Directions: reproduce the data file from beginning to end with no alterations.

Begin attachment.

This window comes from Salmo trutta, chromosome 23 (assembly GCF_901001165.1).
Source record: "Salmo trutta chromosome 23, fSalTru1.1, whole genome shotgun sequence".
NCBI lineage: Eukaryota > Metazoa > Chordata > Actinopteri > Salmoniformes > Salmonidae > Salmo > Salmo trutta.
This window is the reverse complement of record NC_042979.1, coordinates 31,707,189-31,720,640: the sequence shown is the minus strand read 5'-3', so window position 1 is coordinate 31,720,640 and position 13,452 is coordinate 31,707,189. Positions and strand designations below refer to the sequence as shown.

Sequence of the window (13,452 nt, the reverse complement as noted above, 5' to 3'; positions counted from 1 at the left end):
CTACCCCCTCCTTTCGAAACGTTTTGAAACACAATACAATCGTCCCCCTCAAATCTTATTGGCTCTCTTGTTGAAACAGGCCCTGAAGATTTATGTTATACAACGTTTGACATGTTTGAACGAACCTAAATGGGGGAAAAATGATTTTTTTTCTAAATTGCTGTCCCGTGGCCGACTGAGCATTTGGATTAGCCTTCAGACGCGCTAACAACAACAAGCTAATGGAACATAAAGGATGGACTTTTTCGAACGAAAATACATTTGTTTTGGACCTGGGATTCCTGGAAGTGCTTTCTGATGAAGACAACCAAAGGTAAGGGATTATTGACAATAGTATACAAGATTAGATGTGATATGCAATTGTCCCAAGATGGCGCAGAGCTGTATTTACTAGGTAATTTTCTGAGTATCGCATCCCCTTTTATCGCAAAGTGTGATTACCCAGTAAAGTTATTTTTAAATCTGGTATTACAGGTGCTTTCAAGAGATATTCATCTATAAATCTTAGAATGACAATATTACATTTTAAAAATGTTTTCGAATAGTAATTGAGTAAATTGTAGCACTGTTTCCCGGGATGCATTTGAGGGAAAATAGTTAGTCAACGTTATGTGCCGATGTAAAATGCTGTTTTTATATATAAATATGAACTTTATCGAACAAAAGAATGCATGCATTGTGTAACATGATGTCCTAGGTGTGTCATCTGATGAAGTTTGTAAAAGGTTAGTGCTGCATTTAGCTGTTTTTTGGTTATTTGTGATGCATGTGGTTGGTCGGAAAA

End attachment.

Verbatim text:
This window comes from Salmo trutta, chromosome 23 (assembly GCF_901001165.1).
Source record: "Salmo trutta chromosome 23, fSalTru1.1, whole genome shotgun sequence".
NCBI lineage: Eukaryota > Metazoa > Chordata > Actinopteri > Salmoniformes > Salmonidae > Salmo > Salmo trutta.
This window is the reverse complement of record NC_042979.1, coordinates 31,707,189-31,720,640: the sequence shown is the minus strand read 5'-3', so window position 1 is coordinate 31,720,640 and position 13,452 is coordinate 31,707,189. Positions and strand designations below refer to the sequence as shown.

Sequence of the window (13,452 nt, the reverse complement as noted above, 5' to 3'; positions counted from 1 at the left end):
CTACCCCCTCCTTTCGAAACGTTTTGAAACACAATACAATCGTCCCCCTCAAATCTTATTGGCTCTCTTGTTGAAACAGGCCCTGAAGATTTATGTTATACAACGTTTGACATGTTTGAACGAACCTAAATGGGGGAAAAATGATTTTTTTTCTAAATTGCTGTCCCGTGGCCGACTGAGCATTTGGATTAGCCTTCAGACGCGCTAACAACAACAAGCTAATGGAACATAAAGGATGGACTTTTTCGAACGAAAATACATTTGTTTTGGACCTGGGATTCCTGGAAGTGCTTTCTGATGAAGACAACCAAAGGTAAGGGATTATTGACAATAGTATACAAGATTAGATGTGATATGCAATTGTCCCAAGATGGCGCAGAGCTGTATTTACTAGGTAATTTTCTGAGTATCGCATCCCCTTTTATCGCAAAGTGTGATTACCCAGTAAAGTTATTTTTAAATCTGGTATTACAGGTGCTTTCAAGAGATATTCATCTATAAATCTTAGAATGACAATATTACATTTTAAAAATGTTTTCGAATAGTAATTGAGTAAATTGTAGCACTGTTTCCCGGGATGCATTTGAGGGAAAATAGTTAGTCAACGTTATGTGCCGATGTAAAATGCTGTTTTTATATATAAATATGAACTTTATCGAACAAAAGAATGCATGCATTGTGTAACATGATGTCCTAGGTGTGTCATCTGATGAAGTTTGTAAAAGGTTAGTGCTGCATTTAGCTGTTTTTTGGTTATTTGTGATGCATGTGGTTGGTCGGAAAA